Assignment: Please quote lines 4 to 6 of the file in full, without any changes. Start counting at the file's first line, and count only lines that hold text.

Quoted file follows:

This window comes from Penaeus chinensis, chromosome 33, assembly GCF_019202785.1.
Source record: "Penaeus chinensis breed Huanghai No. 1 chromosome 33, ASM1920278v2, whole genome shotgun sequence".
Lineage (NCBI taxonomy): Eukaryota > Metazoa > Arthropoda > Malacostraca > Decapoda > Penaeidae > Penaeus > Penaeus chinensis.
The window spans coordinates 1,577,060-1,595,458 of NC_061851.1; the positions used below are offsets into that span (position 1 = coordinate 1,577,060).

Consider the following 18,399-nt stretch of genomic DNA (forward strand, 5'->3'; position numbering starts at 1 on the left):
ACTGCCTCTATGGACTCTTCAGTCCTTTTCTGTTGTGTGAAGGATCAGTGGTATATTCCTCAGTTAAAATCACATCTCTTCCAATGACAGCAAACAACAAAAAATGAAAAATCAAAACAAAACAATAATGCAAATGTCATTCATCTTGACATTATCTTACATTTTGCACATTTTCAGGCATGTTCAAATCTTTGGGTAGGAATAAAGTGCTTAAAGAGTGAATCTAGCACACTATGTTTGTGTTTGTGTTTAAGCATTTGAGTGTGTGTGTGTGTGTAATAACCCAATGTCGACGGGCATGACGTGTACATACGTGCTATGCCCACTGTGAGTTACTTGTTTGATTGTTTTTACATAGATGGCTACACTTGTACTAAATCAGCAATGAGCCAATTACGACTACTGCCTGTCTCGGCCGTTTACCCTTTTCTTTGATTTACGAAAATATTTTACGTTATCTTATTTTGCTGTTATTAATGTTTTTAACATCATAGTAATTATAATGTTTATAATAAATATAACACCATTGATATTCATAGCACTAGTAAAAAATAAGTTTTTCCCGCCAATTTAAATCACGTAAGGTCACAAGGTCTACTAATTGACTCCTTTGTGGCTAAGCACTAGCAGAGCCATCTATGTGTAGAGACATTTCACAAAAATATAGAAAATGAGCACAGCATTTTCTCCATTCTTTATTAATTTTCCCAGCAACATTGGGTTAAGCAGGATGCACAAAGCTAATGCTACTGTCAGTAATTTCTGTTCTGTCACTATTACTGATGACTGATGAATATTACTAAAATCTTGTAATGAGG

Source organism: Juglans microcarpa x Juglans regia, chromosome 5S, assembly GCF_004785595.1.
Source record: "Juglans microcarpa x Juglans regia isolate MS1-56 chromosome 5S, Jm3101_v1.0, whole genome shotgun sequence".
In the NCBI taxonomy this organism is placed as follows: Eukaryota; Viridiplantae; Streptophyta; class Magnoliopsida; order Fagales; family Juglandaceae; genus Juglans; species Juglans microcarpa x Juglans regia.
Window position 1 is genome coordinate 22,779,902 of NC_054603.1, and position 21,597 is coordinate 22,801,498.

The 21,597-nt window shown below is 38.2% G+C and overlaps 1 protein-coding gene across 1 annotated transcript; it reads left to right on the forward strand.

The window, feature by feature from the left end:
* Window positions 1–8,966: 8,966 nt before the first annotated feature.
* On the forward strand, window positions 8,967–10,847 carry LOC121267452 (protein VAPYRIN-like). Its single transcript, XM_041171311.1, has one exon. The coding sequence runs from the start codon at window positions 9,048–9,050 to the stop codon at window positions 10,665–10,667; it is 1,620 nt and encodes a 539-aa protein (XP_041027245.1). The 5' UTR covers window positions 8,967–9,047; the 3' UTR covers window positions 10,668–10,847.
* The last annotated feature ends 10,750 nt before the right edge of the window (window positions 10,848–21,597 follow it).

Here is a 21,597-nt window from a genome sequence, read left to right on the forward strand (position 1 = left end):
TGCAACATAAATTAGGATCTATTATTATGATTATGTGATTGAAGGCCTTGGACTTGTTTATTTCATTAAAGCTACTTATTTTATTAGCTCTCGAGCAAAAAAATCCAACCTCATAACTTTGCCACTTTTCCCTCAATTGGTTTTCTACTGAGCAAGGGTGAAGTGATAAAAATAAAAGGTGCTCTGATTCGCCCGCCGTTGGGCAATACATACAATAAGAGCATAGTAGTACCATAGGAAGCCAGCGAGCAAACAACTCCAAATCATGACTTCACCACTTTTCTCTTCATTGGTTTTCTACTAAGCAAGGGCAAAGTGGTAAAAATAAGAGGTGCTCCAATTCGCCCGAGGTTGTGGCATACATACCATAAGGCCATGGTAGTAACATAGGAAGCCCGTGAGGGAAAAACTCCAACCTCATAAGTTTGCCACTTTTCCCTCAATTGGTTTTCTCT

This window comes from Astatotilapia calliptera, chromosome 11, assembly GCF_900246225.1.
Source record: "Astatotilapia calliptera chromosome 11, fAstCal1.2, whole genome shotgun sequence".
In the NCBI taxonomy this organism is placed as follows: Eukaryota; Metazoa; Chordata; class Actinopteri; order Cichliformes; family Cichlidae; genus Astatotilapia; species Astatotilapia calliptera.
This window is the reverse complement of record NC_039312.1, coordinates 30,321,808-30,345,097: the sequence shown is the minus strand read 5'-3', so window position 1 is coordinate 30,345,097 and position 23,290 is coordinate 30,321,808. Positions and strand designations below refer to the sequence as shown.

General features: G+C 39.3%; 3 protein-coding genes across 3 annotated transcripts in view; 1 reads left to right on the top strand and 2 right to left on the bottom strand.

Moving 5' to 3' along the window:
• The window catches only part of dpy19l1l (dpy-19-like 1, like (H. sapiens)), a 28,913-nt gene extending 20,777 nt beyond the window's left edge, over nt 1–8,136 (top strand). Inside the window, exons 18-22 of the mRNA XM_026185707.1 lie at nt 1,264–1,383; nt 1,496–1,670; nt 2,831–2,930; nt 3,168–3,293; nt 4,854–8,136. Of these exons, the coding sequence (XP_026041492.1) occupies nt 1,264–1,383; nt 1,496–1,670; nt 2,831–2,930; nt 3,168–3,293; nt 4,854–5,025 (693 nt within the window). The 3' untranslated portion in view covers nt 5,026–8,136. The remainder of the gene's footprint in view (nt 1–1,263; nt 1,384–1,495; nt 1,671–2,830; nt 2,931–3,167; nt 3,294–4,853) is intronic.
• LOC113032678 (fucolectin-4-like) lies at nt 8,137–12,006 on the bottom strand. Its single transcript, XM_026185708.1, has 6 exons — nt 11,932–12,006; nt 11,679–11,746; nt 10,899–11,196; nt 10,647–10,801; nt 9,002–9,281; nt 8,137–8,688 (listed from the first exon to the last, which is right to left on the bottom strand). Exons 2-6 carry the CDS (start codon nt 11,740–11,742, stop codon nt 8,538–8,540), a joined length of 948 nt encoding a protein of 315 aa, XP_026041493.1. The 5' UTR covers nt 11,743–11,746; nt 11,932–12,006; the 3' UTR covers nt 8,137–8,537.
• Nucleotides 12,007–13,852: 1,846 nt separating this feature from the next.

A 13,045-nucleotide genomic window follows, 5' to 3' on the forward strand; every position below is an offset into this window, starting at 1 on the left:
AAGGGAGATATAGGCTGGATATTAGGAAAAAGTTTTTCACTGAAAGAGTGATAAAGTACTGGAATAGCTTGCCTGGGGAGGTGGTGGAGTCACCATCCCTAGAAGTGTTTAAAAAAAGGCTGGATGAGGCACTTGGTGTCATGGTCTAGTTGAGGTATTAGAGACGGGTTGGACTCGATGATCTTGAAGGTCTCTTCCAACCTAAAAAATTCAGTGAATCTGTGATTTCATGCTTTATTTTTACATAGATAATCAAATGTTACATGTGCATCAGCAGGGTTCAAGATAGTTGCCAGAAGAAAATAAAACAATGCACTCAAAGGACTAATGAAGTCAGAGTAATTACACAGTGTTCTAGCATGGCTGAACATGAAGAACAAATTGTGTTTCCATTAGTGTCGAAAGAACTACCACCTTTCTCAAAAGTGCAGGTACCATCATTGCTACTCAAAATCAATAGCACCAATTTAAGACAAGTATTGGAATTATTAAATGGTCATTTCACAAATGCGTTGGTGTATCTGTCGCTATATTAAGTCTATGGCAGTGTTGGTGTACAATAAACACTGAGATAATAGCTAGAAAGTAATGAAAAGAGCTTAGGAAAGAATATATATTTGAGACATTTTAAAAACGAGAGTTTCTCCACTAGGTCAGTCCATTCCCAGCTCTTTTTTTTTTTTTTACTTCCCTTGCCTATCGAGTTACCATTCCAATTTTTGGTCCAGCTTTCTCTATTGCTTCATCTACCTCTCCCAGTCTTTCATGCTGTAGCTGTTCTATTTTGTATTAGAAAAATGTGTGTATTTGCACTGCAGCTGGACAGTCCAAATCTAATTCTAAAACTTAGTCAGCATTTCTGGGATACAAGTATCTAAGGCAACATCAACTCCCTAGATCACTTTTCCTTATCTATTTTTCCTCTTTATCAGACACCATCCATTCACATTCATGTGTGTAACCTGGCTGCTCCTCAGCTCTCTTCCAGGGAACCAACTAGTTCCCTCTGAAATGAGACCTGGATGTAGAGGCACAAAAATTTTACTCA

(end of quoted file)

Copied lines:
The window spans coordinates 1,577,060-1,595,458 of NC_061851.1; the positions used below are offsets into that span (position 1 = coordinate 1,577,060).

Consider the following 18,399-nt stretch of genomic DNA (forward strand, 5'->3'; position numbering starts at 1 on the left):
ACTGCCTCTATGGACTCTTCAGTCCTTTTCTGTTGTGTGAAGGATCAGTGGTATATTCCTCAGTTAAAATCACATCTCTTCCAATGACAGCAAACAACAAAAAATGAAAAATCAAAACAAAACAATAATGCAAATGTCATTCATCTTGACATTATCTTACATTTTGCACATTTTCAGGCATGTTCAAATCTTTGGGTAGGAATAAAGTGCTTAAAGAGTGAATCTAGCACACTATGTTTGTGTTTGTGTTTAAGCATTTGAGTGTGTGTGTGTGTGTAATAACCCAATGTCGACGGGCATGACGTGTACATACGTGCTATGCCCACTGTGAGTTACTTGTTTGATTGTTTTTACATAGATGGCTACACTTGTACTAAATCAGCAATGAGCCAATTACGACTACTGCCTGTCTCGGCCGTTTACCCTTTTCTTTGATTTACGAAAATATTTTACGTTATCTTATTTTGCTGTTATTAATGTTTTTAACATCATAGTAATTATAATGTTTATAATAAATATAACACCATTGATATTCATAGCACTAGTAAAAAATAAGTTTTTCCCGCCAATTTAAATCACGTAAGGTCACAAGGTCTACTAATTGACTCCTTTGTGGCTAAGCACTAGCAGAGCCATCTATGTGTAGAGACATTTCACAAAAATATAGAAAATGAGCACAGCATTTTCTCCATTCTTTATTAATTTTCCCAGCAACATTGGGTTAAGCAGGATGCACAAAGCTAATGCTACTGTCAGTAATTTCTGTTCTGTCACTATTACTGATGACTGATGAATATTACTAAAATCTTGTAATGAGG